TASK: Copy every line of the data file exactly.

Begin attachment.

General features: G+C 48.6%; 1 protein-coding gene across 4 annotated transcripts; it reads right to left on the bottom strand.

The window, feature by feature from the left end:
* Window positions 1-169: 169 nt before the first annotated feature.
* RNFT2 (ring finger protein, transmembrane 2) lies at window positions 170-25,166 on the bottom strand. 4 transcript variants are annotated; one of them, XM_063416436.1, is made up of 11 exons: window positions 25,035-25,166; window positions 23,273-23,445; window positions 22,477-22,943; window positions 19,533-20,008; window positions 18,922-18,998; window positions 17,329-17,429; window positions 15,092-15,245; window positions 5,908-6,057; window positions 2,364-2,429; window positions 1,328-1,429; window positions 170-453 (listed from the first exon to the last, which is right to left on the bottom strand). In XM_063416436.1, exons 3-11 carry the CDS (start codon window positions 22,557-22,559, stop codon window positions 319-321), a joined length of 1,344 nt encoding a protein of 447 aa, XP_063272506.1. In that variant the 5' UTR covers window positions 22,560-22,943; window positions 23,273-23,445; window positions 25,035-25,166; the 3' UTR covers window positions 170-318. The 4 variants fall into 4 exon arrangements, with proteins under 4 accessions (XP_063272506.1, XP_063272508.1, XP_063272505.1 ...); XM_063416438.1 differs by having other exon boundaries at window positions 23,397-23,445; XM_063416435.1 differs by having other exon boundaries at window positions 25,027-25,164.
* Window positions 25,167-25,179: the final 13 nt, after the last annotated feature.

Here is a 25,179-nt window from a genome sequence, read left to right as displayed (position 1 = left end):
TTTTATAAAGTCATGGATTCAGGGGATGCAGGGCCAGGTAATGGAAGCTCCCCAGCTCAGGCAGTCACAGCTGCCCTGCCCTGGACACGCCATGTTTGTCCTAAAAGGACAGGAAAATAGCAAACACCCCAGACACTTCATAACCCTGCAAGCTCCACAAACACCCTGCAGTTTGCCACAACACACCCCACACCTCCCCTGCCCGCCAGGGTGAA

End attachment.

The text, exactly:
General features: G+C 48.6%; 1 protein-coding gene across 4 annotated transcripts; it reads right to left on the bottom strand.

The window, feature by feature from the left end:
* Window positions 1-169: 169 nt before the first annotated feature.
* RNFT2 (ring finger protein, transmembrane 2) lies at window positions 170-25,166 on the bottom strand. 4 transcript variants are annotated; one of them, XM_063416436.1, is made up of 11 exons: window positions 25,035-25,166; window positions 23,273-23,445; window positions 22,477-22,943; window positions 19,533-20,008; window positions 18,922-18,998; window positions 17,329-17,429; window positions 15,092-15,245; window positions 5,908-6,057; window positions 2,364-2,429; window positions 1,328-1,429; window positions 170-453 (listed from the first exon to the last, which is right to left on the bottom strand). In XM_063416436.1, exons 3-11 carry the CDS (start codon window positions 22,557-22,559, stop codon window positions 319-321), a joined length of 1,344 nt encoding a protein of 447 aa, XP_063272506.1. In that variant the 5' UTR covers window positions 22,560-22,943; window positions 23,273-23,445; window positions 25,035-25,166; the 3' UTR covers window positions 170-318. The 4 variants fall into 4 exon arrangements, with proteins under 4 accessions (XP_063272506.1, XP_063272508.1, XP_063272505.1 ...); XM_063416438.1 differs by having other exon boundaries at window positions 23,397-23,445; XM_063416435.1 differs by having other exon boundaries at window positions 25,027-25,164.
* Window positions 25,167-25,179: the final 13 nt, after the last annotated feature.

Here is a 25,179-nt window from a genome sequence, read left to right as displayed (position 1 = left end):
TTTTATAAAGTCATGGATTCAGGGGATGCAGGGCCAGGTAATGGAAGCTCCCCAGCTCAGGCAGTCACAGCTGCCCTGCCCTGGACACGCCATGTTTGTCCTAAAAGGACAGGAAAATAGCAAACACCCCAGACACTTCATAACCCTGCAAGCTCCACAAACACCCTGCAGTTTGCCACAACACACCCCACACCTCCCCTGCCCGCCAGGGTGAA